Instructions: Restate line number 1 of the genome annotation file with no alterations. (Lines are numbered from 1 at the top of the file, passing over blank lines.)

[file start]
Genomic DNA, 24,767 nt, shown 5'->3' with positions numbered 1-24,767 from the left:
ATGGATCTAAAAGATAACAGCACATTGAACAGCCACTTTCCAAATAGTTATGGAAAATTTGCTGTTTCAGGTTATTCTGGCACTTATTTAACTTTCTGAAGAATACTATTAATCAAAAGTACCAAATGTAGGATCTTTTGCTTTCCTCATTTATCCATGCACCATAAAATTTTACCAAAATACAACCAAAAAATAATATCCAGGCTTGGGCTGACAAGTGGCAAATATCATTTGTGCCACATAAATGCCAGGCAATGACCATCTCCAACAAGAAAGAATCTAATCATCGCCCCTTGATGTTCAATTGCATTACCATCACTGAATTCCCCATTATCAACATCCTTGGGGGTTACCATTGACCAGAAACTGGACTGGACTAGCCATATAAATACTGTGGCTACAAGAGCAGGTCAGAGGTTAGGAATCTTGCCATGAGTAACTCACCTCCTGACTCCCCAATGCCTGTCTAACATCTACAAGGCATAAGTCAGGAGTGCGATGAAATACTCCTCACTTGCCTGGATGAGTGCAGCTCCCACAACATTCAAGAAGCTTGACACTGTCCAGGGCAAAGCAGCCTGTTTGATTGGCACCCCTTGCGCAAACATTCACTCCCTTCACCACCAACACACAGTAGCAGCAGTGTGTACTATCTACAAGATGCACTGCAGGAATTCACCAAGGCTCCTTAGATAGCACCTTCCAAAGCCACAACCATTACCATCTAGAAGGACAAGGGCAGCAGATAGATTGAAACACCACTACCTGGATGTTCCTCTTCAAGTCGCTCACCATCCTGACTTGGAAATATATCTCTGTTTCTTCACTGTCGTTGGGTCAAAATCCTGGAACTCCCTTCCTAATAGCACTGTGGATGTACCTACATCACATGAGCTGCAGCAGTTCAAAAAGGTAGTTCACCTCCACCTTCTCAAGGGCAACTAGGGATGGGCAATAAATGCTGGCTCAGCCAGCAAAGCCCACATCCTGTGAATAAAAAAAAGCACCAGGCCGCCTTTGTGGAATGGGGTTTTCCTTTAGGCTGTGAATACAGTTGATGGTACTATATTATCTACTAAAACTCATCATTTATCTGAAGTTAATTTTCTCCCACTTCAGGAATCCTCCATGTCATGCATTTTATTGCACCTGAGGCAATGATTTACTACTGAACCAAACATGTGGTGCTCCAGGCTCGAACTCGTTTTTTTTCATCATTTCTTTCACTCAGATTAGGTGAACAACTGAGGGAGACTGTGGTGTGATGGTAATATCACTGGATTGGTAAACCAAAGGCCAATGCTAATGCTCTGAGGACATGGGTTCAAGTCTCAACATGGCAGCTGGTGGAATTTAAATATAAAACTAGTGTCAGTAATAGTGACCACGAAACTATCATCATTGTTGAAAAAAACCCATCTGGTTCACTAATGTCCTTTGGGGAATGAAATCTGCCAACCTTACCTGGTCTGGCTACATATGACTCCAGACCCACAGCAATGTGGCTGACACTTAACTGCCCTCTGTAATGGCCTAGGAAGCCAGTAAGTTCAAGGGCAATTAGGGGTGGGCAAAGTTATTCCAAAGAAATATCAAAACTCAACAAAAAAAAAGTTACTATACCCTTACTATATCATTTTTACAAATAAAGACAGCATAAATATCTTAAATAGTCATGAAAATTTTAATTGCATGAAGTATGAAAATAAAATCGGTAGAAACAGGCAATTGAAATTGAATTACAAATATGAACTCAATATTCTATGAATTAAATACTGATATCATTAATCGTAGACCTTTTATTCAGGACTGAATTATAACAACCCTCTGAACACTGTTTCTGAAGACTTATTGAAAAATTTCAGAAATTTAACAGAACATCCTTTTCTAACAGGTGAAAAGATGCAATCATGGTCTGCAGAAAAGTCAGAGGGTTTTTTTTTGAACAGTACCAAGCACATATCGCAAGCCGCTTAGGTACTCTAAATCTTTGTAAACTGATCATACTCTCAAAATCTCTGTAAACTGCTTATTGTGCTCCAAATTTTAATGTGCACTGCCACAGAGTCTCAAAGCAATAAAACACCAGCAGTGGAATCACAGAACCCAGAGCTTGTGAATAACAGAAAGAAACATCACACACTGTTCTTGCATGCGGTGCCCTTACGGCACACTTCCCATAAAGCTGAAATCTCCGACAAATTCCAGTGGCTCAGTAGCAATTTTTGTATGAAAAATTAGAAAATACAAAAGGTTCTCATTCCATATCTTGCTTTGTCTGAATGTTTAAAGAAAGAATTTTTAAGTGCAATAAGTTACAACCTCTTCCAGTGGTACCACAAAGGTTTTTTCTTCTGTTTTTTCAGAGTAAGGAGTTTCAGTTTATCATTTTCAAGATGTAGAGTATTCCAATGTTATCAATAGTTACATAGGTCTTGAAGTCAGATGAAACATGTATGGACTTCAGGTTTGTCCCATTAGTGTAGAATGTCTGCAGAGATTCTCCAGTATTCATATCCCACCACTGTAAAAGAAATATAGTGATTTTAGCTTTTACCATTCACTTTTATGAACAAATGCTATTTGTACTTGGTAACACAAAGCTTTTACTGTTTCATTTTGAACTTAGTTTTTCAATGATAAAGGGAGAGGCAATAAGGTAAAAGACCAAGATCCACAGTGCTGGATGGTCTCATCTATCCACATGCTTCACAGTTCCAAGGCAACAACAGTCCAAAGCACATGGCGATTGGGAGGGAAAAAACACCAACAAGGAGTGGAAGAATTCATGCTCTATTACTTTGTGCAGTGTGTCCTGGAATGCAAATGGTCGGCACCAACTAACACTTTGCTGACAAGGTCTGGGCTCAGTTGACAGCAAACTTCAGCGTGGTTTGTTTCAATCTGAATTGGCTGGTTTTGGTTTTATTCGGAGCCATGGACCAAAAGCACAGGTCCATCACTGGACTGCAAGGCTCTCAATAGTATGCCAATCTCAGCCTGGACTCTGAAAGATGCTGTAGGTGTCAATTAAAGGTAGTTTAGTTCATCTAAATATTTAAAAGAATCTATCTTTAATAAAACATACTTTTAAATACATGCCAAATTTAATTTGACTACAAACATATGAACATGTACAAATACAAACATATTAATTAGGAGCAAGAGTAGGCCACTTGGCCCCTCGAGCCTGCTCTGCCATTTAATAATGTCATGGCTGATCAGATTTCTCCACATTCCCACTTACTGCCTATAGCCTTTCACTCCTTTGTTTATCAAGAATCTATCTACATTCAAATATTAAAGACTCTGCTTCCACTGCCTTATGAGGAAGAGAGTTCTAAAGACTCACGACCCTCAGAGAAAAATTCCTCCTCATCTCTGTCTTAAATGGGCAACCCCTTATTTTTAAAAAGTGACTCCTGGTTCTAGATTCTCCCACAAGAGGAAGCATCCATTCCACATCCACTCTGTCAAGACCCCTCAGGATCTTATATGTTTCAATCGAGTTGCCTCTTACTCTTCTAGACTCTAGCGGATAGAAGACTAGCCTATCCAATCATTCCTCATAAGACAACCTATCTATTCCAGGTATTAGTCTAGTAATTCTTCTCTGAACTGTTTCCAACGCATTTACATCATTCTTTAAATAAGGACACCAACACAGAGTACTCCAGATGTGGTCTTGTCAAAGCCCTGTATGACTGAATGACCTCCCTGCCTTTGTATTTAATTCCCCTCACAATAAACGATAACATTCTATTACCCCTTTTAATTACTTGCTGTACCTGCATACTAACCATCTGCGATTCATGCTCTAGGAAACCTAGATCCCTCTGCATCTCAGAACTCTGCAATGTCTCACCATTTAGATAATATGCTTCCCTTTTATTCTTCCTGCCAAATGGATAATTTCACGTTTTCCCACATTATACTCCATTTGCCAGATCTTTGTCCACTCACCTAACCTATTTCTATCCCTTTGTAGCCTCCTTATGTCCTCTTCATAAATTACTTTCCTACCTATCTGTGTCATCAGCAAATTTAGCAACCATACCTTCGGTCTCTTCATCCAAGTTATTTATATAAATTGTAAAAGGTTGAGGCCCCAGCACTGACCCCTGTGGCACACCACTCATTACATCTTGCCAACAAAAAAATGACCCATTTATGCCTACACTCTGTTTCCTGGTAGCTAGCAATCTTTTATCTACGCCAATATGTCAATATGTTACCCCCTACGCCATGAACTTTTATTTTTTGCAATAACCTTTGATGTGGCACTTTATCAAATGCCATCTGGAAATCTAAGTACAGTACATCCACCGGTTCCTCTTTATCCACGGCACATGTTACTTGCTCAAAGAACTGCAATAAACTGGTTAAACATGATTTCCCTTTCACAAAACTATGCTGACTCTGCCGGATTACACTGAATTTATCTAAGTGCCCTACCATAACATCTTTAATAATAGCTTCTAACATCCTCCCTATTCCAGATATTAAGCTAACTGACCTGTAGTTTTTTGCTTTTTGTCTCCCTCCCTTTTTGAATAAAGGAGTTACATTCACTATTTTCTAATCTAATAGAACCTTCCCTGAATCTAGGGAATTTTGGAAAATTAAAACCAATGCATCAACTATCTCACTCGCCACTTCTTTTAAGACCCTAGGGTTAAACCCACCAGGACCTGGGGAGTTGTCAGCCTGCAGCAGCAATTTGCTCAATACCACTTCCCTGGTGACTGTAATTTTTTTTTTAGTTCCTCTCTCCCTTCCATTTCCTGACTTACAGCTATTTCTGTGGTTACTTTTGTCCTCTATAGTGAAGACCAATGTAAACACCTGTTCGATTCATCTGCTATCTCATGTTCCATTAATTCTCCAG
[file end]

Genomic DNA, 24,767 nt, shown 5'->3' with positions numbered 1-24,767 from the left: